yval = map(yval, 0, 1023, 0, 90); // map Joystick to Servo values
  combinedVal = xval + yval;
  servoR.write(combinedVal);

The way your code is written now

 servoR.write(xval); // Turn servo to specified angle on Joystick X axis
  servoR.write(yval); // Turn servo to specified angle on Joystick Y axis

the second line will immediately overrule the first line.

...R

Looking at the serial monitor, both X and Y axis shows appropraite readings 0 -179 respectively… so it is ‘reading’ both axis input.

Yes… the ‘goal’ is to use both joystick axis to control ONE servo… using the X axis it will behave as it does, using the Y axis would reduce speed/rotation 75%.

Using the suggestion below, results in the following:

No action = continuous rotation
Y- stops servo
Y+ no change, continuous rotation
X- no change, continuous rotation
X+ stops servo

xval = map(xval, 0, 1023, 0, 90); // map Joystick to Servo values
  yval = map(yval, 0, 1023, 0, 90); // map Joystick to Servo values
  combinedVal = xval + yval;
  servoR.write(combinedVal);
#include <Servo.h>
#include <elapsedMillis.h> //timer function

Servo servoR;

int xPin = A0;
int yPin = A1;

int xval = 0;
int yval = 0;
int combinedVal;

elapsedMillis timer0; //timer function
#define interval 10 //adjust timer duration

void setup()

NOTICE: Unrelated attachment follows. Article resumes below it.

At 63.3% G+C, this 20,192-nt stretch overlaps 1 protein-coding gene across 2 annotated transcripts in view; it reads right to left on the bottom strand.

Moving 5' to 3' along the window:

{
  servoR.attach(11);

  Serial.begin(9600); // also set up Serial port for debugging
  timer0 = 0; //resets timer
}

void loop() {

// SERVO CONTROL WITH JOYSTICK
  if (timer0 > interval) {
    timer0 -= interval; //reset the timer
   
  xval = analogRead(xPin);
  yval = analogRead(yPin);
  xval = map(xval, 0, 1023, 0, 179); // map Joystick to Servo values
  yval = map(yval, 0, 1023, 0, 89); // map Joystick to Servo values
  combinedVal = xval + yval;
  servoR.write(combinedVal);
  //servoR.write(xval); // Turn servo to specified angle on Joystick X axis
  //servoR.write(yval); // Turn servo to specified angle on Joystick Y axis
  Serial.println(xval);
  Serial.println(yval);
 

  }
}

Stefin: Using the suggestion below, results in the following:

No action = continuous rotation Y- stops servo Y+ no change, continuous rotation X- no change, continuous rotation X+ stops servo

You have not told us whether that is what you want to happen, and if it is not, what should happen ?